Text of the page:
Wednesday, January 18, 2012

Sex, Money, And Gender Equality: The Third Wave Of Feminism (Extended Comments)

"Teaching The Conflicts: (Re)Engaging Students With Feminism In A Postfeminist World"

By Meredith A. Love and Brenda M. Helmbrecht

For this post, I chose to examine Ariel's blog and the points he makes about this article and its connections to Allan Johnson's article. First and foremost, I have to say that Ariel's post was at times harsh and at times hilarious, but all in all, it was just very honest.

Ariel talks a lot about money and how this has a huge effect on the way women (and really, all people) behave in our culture. He argues that we need to push aside our greed before we can make any real progress towards equality and the empowerment of women:

"We need to change our greedy, self absorbed, perception and start caring about morals, values, equality, and acceptance in order to embrace feminism" ("Food for Thought").

I think this is a great point and one that Love and Helmbrecht would definitely agree with. They discuss in their article the way that activism and consumerism seem to come together and sometimes become so intertwined that it is unclear which is which. For instance, the Dove Campaign for Real Beauty uses images of normal, everyday women to entice other normal, everyday women to buy their products. Thus, women come to believe that by purchasing a product from Dove, they are taking action against the notion that women must be thin and wrinkle-less to be beautiful. However, Love and Helmbrecht argue that there is a very important distinction between buying something that supports a cause and actually going out and fighting for that cause.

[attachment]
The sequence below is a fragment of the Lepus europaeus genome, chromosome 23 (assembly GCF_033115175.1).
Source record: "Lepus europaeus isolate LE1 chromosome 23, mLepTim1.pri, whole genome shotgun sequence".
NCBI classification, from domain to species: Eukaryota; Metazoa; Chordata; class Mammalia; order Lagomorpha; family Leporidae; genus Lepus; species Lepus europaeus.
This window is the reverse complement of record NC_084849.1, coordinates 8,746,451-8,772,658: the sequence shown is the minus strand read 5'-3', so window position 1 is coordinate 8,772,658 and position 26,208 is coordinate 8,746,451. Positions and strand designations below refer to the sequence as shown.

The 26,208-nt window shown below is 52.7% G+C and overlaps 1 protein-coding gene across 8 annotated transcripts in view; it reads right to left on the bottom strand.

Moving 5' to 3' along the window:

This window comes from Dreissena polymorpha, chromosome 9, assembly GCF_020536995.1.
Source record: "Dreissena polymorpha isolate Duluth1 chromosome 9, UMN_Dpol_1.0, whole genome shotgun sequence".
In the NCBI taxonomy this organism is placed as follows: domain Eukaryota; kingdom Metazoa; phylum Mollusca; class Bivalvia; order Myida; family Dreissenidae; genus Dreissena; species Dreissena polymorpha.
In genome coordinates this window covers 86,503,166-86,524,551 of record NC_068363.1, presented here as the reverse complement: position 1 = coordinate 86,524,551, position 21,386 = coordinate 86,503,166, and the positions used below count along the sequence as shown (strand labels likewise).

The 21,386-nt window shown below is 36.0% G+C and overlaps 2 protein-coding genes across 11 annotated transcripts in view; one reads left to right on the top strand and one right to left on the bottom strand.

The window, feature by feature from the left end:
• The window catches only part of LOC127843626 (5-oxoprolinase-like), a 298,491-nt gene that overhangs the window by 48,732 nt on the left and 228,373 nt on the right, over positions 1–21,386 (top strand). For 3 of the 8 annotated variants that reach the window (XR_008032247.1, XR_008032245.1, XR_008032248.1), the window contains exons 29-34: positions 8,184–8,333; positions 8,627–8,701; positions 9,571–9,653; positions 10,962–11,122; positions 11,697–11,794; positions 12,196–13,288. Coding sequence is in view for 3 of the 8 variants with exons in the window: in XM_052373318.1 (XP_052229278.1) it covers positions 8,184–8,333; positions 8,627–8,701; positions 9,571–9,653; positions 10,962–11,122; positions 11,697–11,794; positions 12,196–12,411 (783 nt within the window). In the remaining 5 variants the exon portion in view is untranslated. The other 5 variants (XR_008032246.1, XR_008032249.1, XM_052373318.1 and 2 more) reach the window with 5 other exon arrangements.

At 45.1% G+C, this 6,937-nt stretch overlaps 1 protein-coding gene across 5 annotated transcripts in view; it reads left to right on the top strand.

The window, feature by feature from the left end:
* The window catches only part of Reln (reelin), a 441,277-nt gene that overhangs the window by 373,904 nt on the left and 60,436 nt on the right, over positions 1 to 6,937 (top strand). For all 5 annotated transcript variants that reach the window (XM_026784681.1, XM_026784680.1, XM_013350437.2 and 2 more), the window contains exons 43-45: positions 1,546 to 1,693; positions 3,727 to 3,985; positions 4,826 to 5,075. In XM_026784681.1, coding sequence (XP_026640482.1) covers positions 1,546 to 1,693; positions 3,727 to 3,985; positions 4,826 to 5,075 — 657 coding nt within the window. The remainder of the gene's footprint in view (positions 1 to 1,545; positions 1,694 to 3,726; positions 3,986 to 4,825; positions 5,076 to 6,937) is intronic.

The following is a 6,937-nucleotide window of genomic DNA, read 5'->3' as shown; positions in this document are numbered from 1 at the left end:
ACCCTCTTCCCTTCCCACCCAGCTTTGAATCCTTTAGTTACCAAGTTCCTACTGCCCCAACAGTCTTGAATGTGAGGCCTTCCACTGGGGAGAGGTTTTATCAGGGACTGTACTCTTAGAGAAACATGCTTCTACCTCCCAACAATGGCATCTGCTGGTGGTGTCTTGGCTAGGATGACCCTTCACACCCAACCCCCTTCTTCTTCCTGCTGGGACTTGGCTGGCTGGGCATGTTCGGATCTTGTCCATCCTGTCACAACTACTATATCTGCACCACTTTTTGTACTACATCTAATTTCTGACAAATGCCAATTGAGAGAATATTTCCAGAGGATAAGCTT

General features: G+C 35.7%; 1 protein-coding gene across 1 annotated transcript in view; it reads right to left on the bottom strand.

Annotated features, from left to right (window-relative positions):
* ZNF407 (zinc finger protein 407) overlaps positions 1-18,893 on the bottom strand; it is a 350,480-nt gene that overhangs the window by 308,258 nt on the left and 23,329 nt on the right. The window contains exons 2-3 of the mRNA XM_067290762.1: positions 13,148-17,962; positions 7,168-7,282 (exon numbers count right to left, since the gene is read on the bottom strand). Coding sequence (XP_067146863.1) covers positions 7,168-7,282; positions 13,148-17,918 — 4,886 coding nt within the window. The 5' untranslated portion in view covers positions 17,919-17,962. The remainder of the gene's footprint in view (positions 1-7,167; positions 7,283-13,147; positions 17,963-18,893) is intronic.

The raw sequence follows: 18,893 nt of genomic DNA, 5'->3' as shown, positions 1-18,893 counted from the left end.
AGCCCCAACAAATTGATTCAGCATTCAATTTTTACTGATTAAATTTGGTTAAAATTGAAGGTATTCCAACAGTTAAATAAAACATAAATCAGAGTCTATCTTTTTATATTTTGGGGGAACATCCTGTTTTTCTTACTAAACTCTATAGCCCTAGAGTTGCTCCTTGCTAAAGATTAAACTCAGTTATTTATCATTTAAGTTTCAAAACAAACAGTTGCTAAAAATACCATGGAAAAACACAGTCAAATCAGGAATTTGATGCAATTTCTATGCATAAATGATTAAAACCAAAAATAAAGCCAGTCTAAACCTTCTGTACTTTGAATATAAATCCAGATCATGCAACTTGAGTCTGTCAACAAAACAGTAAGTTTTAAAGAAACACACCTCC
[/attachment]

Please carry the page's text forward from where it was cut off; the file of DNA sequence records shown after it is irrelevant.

"In creating these spaces where consumerism and activism mingle awkwardly, Pink and Dove implicitly argue that women's empowerment and advancement lie within an individual's buying power, not within a larger cultural cause or movement" (Love and Helmbrecht 52).

In his blog post, Ariel also talks a lot about how sex and sexuality sell in this culture. He especially focuses on women showing off their bodies and acting sexual, claiming that they do this because they know that sex sells. He says that if women were as interested in sex as men are, men would be showing off their naked bodies just as much as women do. This is where I have to disagree with Ariel because I do not believe that it is the levels of interest in sex that causes women to do these things far more often than men. I think that women often are just as interested in sex as men are, if not more in some cases. However, because we live in a patriarchal society, women are expected to be the givers of sexual pleasure while men are the takers. If a woman wants to be a taker instead, she is considered abnormal, or slutty, or too domineering. She is stepping out of her role, which is something that usually causes one to be ostracized. It works the same way for men. A man who wants to dance around half naked will likely be called gay or feminine. He is stepping out of the man's role as the voyeur, the one who sits back and receives the sexual pleasure.